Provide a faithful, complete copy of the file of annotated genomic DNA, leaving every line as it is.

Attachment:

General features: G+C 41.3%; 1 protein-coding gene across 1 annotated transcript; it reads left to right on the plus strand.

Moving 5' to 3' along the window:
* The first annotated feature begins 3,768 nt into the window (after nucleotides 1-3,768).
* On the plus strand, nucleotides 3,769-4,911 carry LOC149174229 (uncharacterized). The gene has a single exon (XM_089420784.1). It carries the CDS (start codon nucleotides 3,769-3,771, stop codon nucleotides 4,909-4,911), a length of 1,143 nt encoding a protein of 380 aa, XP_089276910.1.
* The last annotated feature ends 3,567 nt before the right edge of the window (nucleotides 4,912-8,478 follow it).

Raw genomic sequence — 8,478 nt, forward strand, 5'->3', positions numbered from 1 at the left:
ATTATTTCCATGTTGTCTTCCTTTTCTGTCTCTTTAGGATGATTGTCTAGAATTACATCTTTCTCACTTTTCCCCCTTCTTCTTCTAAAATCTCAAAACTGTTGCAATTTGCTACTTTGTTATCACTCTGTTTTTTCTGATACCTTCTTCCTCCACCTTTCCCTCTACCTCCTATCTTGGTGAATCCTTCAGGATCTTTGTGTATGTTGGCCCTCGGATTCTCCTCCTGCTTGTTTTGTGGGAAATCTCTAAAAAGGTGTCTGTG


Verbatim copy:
General features: G+C 41.3%; 1 protein-coding gene across 1 annotated transcript; it reads left to right on the plus strand.

Moving 5' to 3' along the window:
* The first annotated feature begins 3,768 nt into the window (after nucleotides 1-3,768).
* On the plus strand, nucleotides 3,769-4,911 carry LOC149174229 (uncharacterized). The gene has a single exon (XM_089420784.1). It carries the CDS (start codon nucleotides 3,769-3,771, stop codon nucleotides 4,909-4,911), a length of 1,143 nt encoding a protein of 380 aa, XP_089276910.1.
* The last annotated feature ends 3,567 nt before the right edge of the window (nucleotides 4,912-8,478 follow it).

Raw genomic sequence — 8,478 nt, forward strand, 5'->3', positions numbered from 1 at the left:
ATTATTTCCATGTTGTCTTCCTTTTCTGTCTCTTTAGGATGATTGTCTAGAATTACATCTTTCTCACTTTTCCCCCTTCTTCTTCTAAAATCTCAAAACTGTTGCAATTTGCTACTTTGTTATCACTCTGTTTTTTCTGATACCTTCTTCCTCCACCTTTCCCTCTACCTCCTATCTTGGTGAATCCTTCAGGATCTTTGTGTATGTTGGCCCTCGGATTCTCCTCCTGCTTGTTTTGTGGGAAATCTCTAAAAAGGTGTCTGTG